Taking a trip to the U.S. Virigin Islands is always exciting. St. Croix is the largest of the islands and locals take great pride in their local cuisine. Culinary delights on the island are influenced by African and Danish traditions dating back from colonial times, but food in St. Croix is also inspired by neighboring islands, who have immigrated to the island throughout the 20th century. The result is a delicious variety of dishes you must try, including these essential eats.
Gooseberry Ice Cream
You absolutely cannot come to St. Croix without trying gooseberry ice cream, and the absolute best place to go is Armstrong’s Homemade Ice Cream. The company goes all the way back to 1900 and uses the same original Danish recipe. One of the most popular flavors at the shop is its gooseberry ice cream that is made with the fruit that’s boiled with sugar into a “stew,” which in itself is enjoyed as a treat. The “stew” is then incorporated into ice cream, creating a delightful treat.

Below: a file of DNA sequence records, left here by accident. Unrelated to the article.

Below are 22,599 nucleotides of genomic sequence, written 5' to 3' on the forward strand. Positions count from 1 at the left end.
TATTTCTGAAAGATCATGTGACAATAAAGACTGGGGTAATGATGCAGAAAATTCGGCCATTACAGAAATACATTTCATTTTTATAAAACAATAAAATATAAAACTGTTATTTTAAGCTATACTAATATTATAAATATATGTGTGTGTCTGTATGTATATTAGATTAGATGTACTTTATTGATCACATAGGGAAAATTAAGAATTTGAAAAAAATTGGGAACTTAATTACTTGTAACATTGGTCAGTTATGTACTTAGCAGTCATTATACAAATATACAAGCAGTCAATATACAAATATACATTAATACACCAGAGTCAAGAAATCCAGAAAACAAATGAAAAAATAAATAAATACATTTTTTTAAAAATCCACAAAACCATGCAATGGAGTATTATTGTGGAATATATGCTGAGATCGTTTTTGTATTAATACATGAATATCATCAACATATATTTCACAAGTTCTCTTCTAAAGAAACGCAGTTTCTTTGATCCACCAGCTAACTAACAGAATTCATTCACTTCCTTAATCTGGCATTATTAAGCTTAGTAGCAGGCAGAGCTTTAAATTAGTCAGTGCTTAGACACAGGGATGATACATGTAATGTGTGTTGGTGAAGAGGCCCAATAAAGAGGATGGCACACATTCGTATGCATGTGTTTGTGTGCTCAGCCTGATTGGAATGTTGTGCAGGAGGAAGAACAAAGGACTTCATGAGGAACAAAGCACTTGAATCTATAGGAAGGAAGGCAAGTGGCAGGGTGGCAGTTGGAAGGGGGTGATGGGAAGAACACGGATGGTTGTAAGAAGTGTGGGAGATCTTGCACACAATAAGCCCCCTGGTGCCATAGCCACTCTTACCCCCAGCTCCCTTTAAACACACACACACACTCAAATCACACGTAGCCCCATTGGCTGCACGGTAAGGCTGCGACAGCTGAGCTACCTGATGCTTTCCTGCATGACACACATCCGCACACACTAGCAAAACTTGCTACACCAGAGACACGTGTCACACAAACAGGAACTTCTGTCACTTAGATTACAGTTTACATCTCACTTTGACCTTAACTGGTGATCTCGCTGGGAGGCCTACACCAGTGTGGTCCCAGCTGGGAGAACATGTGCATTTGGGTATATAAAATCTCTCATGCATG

Fraco, which is pronounced “fray-ko” is a delicious snow cone-like treat that perfect for beating the heat. Crushed ice is topped with syrup that comes in flavors like banana, tamarind, almond, coconut, and passion fruit. If you’re in downtown Christiansted, make sure to try fraco from Ms. Charlene’s stall.
Johnny Cake is a traditional fried bread that is an island staple for a reason. It was originally called “journey cake” because people would consume it on their way to work. As time passed, it became known as “Johnny Cake” but it hasn’t changed at all. Light and fluffy on the inside and crunchy on the outside, the unleavened bread is fried until it is golden and delicious. It goes well with fried or roasted chicken.
Paté is similar to an empanada, which is made up of a crispy and crunchy pastry crust. The paté is stuffed with saltfish, spiced beef, chicken, veggies, lobster, or conch. It is often served alongside fresh local juice made of passion fruit or tamarind. Rosa’s Booth is a great place to try some paté.